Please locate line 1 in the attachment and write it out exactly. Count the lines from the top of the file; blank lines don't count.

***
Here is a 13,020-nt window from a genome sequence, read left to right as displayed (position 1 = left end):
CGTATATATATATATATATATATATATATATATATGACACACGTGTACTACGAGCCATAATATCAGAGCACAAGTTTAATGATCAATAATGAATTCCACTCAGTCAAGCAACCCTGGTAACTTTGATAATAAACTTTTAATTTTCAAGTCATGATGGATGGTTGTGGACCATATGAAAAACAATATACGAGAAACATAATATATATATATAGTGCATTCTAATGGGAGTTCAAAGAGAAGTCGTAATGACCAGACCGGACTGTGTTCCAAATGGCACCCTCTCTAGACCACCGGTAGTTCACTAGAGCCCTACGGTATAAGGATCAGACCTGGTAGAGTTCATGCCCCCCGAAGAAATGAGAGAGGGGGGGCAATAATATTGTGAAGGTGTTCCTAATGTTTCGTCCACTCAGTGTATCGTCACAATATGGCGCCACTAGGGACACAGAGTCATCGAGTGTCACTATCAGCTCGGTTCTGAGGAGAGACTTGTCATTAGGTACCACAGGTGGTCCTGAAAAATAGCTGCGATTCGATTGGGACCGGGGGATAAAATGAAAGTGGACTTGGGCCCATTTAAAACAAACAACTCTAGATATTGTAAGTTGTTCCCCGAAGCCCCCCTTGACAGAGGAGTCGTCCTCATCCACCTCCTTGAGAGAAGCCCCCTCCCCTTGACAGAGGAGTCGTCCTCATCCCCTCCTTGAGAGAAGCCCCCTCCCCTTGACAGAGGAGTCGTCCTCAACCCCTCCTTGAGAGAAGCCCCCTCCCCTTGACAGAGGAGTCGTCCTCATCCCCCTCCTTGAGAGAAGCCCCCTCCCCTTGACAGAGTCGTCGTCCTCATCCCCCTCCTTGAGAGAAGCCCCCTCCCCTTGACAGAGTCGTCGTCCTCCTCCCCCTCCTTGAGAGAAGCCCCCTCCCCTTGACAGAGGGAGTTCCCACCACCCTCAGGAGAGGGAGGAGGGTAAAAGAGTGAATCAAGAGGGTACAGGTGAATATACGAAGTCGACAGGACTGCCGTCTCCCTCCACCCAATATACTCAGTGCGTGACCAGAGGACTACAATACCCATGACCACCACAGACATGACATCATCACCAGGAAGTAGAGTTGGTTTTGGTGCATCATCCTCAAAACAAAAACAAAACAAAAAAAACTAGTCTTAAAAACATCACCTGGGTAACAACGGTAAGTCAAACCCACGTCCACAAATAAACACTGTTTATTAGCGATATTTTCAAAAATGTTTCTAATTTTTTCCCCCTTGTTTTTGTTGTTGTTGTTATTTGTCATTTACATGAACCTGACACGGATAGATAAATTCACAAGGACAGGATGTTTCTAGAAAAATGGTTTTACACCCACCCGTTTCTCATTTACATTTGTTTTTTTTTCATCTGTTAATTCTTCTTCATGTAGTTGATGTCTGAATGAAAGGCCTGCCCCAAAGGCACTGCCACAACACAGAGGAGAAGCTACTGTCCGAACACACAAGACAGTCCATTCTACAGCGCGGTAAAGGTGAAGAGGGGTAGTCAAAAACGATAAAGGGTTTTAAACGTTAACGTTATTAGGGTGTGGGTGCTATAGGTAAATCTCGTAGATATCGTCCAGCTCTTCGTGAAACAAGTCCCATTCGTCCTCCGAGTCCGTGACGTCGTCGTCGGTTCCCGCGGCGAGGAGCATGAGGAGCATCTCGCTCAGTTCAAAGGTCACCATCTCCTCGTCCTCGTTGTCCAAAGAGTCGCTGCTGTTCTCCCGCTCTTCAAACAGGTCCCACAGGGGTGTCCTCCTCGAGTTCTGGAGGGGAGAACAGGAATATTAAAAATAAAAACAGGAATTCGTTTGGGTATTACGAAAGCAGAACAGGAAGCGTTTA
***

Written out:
Here is a 13,020-nt window from a genome sequence, read left to right as displayed (position 1 = left end):